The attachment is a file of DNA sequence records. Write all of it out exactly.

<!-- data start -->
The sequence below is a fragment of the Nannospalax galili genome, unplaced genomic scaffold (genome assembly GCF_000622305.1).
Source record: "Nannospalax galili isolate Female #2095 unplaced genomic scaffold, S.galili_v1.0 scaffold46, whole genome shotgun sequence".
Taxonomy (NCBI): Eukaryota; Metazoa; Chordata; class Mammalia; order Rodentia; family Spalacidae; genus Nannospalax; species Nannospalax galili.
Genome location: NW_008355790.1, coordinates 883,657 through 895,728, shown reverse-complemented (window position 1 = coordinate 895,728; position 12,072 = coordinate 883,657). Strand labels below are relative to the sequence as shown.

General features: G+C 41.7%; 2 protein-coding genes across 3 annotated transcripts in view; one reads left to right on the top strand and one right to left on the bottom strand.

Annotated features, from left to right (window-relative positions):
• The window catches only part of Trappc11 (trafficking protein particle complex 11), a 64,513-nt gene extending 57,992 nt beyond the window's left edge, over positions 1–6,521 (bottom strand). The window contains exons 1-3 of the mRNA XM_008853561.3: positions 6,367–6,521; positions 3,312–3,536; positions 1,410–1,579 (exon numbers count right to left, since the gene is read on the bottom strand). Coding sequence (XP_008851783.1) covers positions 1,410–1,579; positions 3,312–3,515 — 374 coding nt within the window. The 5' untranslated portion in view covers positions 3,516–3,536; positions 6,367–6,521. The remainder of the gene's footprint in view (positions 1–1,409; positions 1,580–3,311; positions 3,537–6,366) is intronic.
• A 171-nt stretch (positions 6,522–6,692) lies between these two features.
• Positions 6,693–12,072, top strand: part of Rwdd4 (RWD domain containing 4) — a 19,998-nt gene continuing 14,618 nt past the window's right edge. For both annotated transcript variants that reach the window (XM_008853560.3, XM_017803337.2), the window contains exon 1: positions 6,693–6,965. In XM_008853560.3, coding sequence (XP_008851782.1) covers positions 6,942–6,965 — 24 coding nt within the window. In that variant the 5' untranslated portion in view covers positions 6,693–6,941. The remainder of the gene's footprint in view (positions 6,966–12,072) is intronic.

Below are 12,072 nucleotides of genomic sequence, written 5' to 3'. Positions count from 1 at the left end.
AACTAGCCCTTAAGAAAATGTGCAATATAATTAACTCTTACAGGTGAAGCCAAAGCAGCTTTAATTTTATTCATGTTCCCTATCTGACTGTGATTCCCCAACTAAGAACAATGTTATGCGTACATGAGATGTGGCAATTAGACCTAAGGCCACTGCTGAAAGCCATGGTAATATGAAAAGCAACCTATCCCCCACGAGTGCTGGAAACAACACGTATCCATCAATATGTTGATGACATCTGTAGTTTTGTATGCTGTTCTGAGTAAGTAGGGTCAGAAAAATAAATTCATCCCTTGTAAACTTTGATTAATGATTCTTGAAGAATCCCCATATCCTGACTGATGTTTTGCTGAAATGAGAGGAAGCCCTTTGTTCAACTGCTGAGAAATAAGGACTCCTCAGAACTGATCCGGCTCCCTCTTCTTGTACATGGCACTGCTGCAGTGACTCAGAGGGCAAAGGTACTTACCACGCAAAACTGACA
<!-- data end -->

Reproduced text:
The sequence below is a fragment of the Nannospalax galili genome, unplaced genomic scaffold (genome assembly GCF_000622305.1).
Source record: "Nannospalax galili isolate Female #2095 unplaced genomic scaffold, S.galili_v1.0 scaffold46, whole genome shotgun sequence".
Taxonomy (NCBI): Eukaryota; Metazoa; Chordata; class Mammalia; order Rodentia; family Spalacidae; genus Nannospalax; species Nannospalax galili.
Genome location: NW_008355790.1, coordinates 883,657 through 895,728, shown reverse-complemented (window position 1 = coordinate 895,728; position 12,072 = coordinate 883,657). Strand labels below are relative to the sequence as shown.

General features: G+C 41.7%; 2 protein-coding genes across 3 annotated transcripts in view; one reads left to right on the top strand and one right to left on the bottom strand.

Annotated features, from left to right (window-relative positions):
• The window catches only part of Trappc11 (trafficking protein particle complex 11), a 64,513-nt gene extending 57,992 nt beyond the window's left edge, over positions 1–6,521 (bottom strand). The window contains exons 1-3 of the mRNA XM_008853561.3: positions 6,367–6,521; positions 3,312–3,536; positions 1,410–1,579 (exon numbers count right to left, since the gene is read on the bottom strand). Coding sequence (XP_008851783.1) covers positions 1,410–1,579; positions 3,312–3,515 — 374 coding nt within the window. The 5' untranslated portion in view covers positions 3,516–3,536; positions 6,367–6,521. The remainder of the gene's footprint in view (positions 1–1,409; positions 1,580–3,311; positions 3,537–6,366) is intronic.
• A 171-nt stretch (positions 6,522–6,692) lies between these two features.
• Positions 6,693–12,072, top strand: part of Rwdd4 (RWD domain containing 4) — a 19,998-nt gene continuing 14,618 nt past the window's right edge. For both annotated transcript variants that reach the window (XM_008853560.3, XM_017803337.2), the window contains exon 1: positions 6,693–6,965. In XM_008853560.3, coding sequence (XP_008851782.1) covers positions 6,942–6,965 — 24 coding nt within the window. In that variant the 5' untranslated portion in view covers positions 6,693–6,941. The remainder of the gene's footprint in view (positions 6,966–12,072) is intronic.

Below are 12,072 nucleotides of genomic sequence, written 5' to 3'. Positions count from 1 at the left end.
AACTAGCCCTTAAGAAAATGTGCAATATAATTAACTCTTACAGGTGAAGCCAAAGCAGCTTTAATTTTATTCATGTTCCCTATCTGACTGTGATTCCCCAACTAAGAACAATGTTATGCGTACATGAGATGTGGCAATTAGACCTAAGGCCACTGCTGAAAGCCATGGTAATATGAAAAGCAACCTATCCCCCACGAGTGCTGGAAACAACACGTATCCATCAATATGTTGATGACATCTGTAGTTTTGTATGCTGTTCTGAGTAAGTAGGGTCAGAAAAATAAATTCATCCCTTGTAAACTTTGATTAATGATTCTTGAAGAATCCCCATATCCTGACTGATGTTTTGCTGAAATGAGAGGAAGCCCTTTGTTCAACTGCTGAGAAATAAGGACTCCTCAGAACTGATCCGGCTCCCTCTTCTTGTACATGGCACTGCTGCAGTGACTCAGAGGGCAAAGGTACTTACCACGCAAAACTGACA